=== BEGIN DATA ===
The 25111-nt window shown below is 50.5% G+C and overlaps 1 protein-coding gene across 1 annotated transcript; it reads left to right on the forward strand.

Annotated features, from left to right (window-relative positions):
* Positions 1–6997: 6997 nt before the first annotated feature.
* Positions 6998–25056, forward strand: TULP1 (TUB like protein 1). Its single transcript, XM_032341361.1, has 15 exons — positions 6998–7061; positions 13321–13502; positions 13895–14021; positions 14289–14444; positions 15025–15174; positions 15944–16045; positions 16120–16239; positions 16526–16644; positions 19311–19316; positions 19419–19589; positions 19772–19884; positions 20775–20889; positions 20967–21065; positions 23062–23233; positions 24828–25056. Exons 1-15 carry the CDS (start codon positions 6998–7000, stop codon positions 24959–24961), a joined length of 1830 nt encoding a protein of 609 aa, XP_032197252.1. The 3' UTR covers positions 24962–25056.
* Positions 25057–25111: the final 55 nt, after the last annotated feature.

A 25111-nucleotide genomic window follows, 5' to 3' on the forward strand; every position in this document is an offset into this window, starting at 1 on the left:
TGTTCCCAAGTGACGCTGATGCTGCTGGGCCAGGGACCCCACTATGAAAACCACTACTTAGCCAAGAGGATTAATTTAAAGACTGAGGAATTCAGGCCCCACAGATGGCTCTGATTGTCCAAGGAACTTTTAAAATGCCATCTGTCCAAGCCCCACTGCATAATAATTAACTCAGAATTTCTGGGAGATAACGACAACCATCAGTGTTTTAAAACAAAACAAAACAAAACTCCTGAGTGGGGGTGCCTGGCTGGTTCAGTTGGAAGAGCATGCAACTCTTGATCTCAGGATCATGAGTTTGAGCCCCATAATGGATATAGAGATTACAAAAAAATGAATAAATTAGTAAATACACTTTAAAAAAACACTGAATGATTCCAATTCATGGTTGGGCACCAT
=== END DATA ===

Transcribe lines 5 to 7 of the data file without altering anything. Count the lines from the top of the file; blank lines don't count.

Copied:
* Positions 25057–25111: the final 55 nt, after the last annotated feature.

A 25111-nucleotide genomic window follows, 5' to 3' on the forward strand; every position in this document is an offset into this window, starting at 1 on the left:
TGTTCCCAAGTGACGCTGATGCTGCTGGGCCAGGGACCCCACTATGAAAACCACTACTTAGCCAAGAGGATTAATTTAAAGACTGAGGAATTCAGGCCCCACAGATGGCTCTGATTGTCCAAGGAACTTTTAAAATGCCATCTGTCCAAGCCCCACTGCATAATAATTAACTCAGAATTTCTGGGAGATAACGACAACCATCAGTGTTTTAAAACAAAACAAAACAAAACTCCTGAGTGGGGGTGCCTGGCTGGTTCAGTTGGAAGAGCATGCAACTCTTGATCTCAGGATCATGAGTTTGAGCCCCATAATGGATATAGAGATTACAAAAAAATGAATAAATTAGTAAATACACTTTAAAAAAACACTGAATGATTCCAATTCATGGTTGGGCACCAT